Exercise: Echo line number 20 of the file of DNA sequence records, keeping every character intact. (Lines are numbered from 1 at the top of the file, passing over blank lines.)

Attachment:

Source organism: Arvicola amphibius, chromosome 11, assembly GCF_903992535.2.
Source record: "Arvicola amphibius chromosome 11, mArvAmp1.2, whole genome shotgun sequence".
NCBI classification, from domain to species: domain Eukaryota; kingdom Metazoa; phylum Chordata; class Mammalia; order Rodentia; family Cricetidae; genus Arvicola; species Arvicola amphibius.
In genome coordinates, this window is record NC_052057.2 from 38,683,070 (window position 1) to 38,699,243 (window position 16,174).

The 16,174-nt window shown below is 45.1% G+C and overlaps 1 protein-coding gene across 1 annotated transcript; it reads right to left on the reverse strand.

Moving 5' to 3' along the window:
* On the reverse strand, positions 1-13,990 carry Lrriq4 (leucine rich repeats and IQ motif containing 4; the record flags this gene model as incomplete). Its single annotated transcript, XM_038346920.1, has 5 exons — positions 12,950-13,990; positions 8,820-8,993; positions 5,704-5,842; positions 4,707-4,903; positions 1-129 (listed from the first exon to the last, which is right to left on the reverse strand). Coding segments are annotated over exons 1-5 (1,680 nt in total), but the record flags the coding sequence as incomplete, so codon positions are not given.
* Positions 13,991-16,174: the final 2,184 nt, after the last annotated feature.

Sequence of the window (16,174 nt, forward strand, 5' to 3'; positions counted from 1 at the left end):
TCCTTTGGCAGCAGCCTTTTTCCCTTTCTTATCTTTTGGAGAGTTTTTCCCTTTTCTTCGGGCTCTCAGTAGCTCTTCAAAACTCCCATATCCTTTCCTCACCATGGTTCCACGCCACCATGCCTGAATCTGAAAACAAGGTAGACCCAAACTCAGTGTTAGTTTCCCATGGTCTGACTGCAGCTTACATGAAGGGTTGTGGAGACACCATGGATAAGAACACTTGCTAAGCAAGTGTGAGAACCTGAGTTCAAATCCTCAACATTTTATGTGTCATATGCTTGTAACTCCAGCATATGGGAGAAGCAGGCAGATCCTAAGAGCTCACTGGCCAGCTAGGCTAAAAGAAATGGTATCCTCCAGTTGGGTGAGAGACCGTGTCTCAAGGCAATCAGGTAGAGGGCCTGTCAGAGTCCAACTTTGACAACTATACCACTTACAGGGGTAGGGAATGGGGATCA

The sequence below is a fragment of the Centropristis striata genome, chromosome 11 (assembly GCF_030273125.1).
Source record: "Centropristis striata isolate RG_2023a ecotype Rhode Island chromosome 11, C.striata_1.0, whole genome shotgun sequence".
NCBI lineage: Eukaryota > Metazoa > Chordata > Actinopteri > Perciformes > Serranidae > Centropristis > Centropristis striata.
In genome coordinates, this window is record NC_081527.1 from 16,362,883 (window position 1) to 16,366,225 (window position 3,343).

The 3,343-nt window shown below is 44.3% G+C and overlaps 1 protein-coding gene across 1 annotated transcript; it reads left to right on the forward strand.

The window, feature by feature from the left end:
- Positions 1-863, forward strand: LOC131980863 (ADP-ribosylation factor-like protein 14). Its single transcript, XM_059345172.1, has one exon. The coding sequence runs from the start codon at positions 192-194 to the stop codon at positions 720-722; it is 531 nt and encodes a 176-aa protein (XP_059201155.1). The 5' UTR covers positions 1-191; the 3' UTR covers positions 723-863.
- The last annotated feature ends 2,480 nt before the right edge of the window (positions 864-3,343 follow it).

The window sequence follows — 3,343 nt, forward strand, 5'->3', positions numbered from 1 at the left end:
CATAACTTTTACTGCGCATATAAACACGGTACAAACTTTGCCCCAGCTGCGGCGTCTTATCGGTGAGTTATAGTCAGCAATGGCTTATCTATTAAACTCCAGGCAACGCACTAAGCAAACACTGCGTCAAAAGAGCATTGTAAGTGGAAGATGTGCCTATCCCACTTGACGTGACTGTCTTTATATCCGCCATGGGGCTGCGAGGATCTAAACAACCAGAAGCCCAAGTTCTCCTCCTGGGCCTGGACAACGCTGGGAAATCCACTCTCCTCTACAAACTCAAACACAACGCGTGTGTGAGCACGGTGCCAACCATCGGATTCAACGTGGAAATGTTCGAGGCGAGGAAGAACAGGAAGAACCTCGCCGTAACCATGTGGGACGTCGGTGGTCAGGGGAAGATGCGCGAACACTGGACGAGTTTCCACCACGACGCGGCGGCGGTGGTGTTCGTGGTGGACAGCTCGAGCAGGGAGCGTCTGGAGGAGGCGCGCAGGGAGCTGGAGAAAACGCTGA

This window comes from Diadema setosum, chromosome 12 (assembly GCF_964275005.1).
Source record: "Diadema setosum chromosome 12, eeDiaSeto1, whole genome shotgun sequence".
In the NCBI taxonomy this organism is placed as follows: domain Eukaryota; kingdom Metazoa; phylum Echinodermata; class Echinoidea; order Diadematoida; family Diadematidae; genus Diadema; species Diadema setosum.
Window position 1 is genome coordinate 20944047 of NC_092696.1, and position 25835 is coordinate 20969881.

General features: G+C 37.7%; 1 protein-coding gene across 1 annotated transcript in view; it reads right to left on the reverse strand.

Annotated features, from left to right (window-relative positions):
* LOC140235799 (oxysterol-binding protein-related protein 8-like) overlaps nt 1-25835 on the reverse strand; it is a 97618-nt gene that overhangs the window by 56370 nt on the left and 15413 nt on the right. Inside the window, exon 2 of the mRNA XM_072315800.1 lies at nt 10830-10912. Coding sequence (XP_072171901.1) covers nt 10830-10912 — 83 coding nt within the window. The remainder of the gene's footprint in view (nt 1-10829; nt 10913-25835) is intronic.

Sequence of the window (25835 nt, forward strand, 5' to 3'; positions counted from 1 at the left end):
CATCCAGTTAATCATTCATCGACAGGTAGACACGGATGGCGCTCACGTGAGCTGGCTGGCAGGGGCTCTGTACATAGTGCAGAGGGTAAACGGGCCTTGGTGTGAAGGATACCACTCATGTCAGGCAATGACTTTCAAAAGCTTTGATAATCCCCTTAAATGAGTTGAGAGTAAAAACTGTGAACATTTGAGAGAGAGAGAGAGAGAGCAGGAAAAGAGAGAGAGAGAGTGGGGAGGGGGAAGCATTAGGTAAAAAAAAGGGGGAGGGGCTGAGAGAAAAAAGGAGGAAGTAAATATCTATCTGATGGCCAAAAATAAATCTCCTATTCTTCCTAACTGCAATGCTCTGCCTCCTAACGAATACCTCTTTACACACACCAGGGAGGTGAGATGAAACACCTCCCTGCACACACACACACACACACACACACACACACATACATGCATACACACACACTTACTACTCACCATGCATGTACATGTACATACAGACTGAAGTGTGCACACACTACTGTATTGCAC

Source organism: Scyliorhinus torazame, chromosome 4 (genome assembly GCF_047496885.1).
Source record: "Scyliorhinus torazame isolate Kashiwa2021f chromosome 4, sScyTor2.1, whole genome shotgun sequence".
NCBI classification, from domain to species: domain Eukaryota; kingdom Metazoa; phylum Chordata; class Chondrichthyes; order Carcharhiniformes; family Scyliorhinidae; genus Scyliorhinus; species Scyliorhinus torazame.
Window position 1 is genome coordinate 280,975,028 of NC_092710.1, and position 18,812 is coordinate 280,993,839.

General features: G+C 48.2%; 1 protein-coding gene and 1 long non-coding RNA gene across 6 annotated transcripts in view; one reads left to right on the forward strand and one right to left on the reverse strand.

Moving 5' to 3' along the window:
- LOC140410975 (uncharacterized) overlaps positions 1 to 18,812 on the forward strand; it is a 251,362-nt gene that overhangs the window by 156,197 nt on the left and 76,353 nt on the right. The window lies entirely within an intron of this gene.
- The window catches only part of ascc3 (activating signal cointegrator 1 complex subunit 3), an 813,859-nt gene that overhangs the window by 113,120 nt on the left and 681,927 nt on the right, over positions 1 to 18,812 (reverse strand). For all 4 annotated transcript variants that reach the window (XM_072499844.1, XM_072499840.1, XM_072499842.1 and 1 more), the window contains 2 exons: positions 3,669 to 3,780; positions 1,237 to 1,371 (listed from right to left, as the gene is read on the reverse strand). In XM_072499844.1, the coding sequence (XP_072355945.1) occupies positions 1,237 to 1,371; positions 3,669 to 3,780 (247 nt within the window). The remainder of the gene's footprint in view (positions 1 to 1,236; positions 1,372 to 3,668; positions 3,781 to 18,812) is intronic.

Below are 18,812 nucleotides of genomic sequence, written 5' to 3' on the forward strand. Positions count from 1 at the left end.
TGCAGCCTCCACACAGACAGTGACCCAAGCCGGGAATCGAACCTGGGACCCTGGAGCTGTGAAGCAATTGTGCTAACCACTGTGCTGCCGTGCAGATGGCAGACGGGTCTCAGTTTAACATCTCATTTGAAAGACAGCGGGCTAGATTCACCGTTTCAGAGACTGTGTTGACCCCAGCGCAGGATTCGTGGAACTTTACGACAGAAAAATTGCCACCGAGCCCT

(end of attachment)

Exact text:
CATAACTTTTACTGCGCATATAAACACGGTACAAACTTTGCCCCAGCTGCGGCGTCTTATCGGTGAGTTATAGTCAGCAATGGCTTATCTATTAAACTCCAGGCAACGCACTAAGCAAACACTGCGTCAAAAGAGCATTGTAAGTGGAAGATGTGCCTATCCCACTTGACGTGACTGTCTTTATATCCGCCATGGGGCTGCGAGGATCTAAACAACCAGAAGCCCAAGTTCTCCTCCTGGGCCTGGACAACGCTGGGAAATCCACTCTCCTCTACAAACTCAAACACAACGCGTGTGTGAGCACGGTGCCAACCATCGGATTCAACGTGGAAATGTTCGAGGCGAGGAAGAACAGGAAGAACCTCGCCGTAACCATGTGGGACGTCGGTGGTCAGGGGAAGATGCGCGAACACTGGACGAGTTTCCACCACGACGCGGCGGCGGTGGTGTTCGTGGTGGACAGCTCGAGCAGGGAGCGTCTGGAGGAGGCGCGCAGGGAGCTGGAGAAAACGCTGA